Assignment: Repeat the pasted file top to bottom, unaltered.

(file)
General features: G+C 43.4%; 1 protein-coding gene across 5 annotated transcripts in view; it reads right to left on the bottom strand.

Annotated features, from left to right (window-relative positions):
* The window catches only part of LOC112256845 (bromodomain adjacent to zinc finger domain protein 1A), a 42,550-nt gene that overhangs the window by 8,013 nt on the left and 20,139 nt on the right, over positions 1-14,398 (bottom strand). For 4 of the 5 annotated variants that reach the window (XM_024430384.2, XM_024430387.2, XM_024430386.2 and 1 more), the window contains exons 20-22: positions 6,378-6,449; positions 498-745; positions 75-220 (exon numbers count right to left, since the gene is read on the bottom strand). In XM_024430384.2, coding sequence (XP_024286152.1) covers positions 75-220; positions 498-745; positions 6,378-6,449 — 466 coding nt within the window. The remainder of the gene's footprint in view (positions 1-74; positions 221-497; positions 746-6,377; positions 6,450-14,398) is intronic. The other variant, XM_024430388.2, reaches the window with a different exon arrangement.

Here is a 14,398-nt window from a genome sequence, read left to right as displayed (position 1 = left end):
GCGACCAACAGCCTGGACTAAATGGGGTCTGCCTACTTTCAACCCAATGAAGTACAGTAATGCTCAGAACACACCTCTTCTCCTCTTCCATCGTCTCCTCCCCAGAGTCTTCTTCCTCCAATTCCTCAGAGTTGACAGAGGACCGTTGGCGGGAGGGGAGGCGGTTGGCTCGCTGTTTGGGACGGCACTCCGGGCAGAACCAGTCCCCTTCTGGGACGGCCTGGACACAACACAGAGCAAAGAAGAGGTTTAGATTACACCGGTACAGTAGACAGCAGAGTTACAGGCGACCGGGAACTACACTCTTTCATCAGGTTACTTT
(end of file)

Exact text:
General features: G+C 43.4%; 1 protein-coding gene across 5 annotated transcripts in view; it reads right to left on the bottom strand.

Annotated features, from left to right (window-relative positions):
* The window catches only part of LOC112256845 (bromodomain adjacent to zinc finger domain protein 1A), a 42,550-nt gene that overhangs the window by 8,013 nt on the left and 20,139 nt on the right, over positions 1-14,398 (bottom strand). For 4 of the 5 annotated variants that reach the window (XM_024430384.2, XM_024430387.2, XM_024430386.2 and 1 more), the window contains exons 20-22: positions 6,378-6,449; positions 498-745; positions 75-220 (exon numbers count right to left, since the gene is read on the bottom strand). In XM_024430384.2, coding sequence (XP_024286152.1) covers positions 75-220; positions 498-745; positions 6,378-6,449 — 466 coding nt within the window. The remainder of the gene's footprint in view (positions 1-74; positions 221-497; positions 746-6,377; positions 6,450-14,398) is intronic. The other variant, XM_024430388.2, reaches the window with a different exon arrangement.

Here is a 14,398-nt window from a genome sequence, read left to right as displayed (position 1 = left end):
GCGACCAACAGCCTGGACTAAATGGGGTCTGCCTACTTTCAACCCAATGAAGTACAGTAATGCTCAGAACACACCTCTTCTCCTCTTCCATCGTCTCCTCCCCAGAGTCTTCTTCCTCCAATTCCTCAGAGTTGACAGAGGACCGTTGGCGGGAGGGGAGGCGGTTGGCTCGCTGTTTGGGACGGCACTCCGGGCAGAACCAGTCCCCTTCTGGGACGGCCTGGACACAACACAGAGCAAAGAAGAGGTTTAGATTACACCGGTACAGTAGACAGCAGAGTTACAGGCGACCGGGAACTACACTCTTTCATCAGGTTACTTT